In "My Son the Fanatic" by Hanif Kureishi, who is the real fanatic in the end? Can Parvez be considered to be the fanatic as well?

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The short story "My Son the Fanatic" by Hanif Kureishi tells of Parvez, a Punjabi living in England whose son, Ali, has undergone a profound change. He is no longer interested in sports, games, videos, and his previous career ambitions. He is giving away all his possessions. When Parvez discusses the change with his friends, they suggest that Ali might be taking drugs. However, Parvez can find no evidence of drugs. Ali seems to be healthy and confident.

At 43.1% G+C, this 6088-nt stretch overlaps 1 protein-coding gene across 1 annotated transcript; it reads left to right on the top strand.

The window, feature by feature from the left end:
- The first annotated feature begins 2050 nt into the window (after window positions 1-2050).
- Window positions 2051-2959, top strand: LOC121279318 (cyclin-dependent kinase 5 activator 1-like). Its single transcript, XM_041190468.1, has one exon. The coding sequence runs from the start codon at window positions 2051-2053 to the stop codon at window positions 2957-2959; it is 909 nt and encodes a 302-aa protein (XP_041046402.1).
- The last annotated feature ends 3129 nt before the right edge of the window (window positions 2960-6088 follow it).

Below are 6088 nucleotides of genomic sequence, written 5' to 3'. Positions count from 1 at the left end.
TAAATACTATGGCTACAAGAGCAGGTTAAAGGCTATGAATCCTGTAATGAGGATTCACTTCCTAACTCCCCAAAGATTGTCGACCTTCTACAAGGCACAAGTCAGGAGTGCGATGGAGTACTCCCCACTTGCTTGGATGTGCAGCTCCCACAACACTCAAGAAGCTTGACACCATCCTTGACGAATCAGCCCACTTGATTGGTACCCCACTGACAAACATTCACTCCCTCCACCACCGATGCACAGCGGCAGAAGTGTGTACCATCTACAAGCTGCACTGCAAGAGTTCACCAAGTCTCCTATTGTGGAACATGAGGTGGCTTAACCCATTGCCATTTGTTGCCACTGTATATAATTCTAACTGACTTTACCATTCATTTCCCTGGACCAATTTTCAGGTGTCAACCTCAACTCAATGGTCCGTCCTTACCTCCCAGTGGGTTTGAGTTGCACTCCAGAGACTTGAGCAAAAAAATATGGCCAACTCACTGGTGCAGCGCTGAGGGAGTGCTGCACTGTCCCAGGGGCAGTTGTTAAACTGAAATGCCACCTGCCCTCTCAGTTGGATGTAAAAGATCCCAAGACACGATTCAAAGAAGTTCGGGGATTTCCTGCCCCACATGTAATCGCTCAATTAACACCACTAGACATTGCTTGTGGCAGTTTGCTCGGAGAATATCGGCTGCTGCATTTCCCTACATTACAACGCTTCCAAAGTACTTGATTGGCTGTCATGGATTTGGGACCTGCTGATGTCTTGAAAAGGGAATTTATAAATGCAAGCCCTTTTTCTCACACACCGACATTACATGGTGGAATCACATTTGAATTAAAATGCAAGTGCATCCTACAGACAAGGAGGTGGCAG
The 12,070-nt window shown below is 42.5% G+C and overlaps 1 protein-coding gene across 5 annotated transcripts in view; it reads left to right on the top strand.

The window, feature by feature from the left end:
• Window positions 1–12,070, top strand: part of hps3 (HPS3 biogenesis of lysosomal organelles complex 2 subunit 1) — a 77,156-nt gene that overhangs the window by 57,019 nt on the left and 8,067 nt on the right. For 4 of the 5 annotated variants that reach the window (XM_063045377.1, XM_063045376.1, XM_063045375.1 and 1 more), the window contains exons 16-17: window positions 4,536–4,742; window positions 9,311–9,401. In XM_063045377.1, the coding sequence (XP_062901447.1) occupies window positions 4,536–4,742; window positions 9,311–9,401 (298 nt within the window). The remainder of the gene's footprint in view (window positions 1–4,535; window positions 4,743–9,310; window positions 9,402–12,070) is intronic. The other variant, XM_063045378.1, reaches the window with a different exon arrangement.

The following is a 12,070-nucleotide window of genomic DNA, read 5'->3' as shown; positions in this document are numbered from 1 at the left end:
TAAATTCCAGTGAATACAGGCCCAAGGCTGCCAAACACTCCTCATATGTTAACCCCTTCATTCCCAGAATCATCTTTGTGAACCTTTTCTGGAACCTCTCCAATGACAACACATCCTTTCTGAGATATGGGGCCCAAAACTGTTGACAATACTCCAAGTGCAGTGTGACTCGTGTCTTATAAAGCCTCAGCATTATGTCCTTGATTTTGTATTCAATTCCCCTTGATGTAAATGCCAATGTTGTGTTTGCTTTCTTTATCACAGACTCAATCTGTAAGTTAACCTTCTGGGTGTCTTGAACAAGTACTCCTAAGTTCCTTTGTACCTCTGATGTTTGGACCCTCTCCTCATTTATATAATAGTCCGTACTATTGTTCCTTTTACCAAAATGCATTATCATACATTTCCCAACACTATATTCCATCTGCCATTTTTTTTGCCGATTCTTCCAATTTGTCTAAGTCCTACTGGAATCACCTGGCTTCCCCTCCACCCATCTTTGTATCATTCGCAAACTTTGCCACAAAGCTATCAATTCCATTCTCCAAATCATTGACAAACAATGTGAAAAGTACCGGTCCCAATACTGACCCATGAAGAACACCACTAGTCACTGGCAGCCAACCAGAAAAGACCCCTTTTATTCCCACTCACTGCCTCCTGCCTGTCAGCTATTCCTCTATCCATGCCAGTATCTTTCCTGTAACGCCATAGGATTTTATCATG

It turns out that Ali has become a conservative Muslim who prays five times a day and follows the Quran as closely as he can. It also becomes clear that Ali is critical of his father for deviating from the teachings of Islam and for conforming to England's western culture. In the end, Parvez attacks and beats his son out of frustration.

According to the Merriam-Webster Dictionary, a fanatic is "a person exhibiting excessive enthusiasm and intense uncritical devotion toward some controversial matter (as in religion or politics)." The example...

(The entire section contains 4 answers and 1161 words.)

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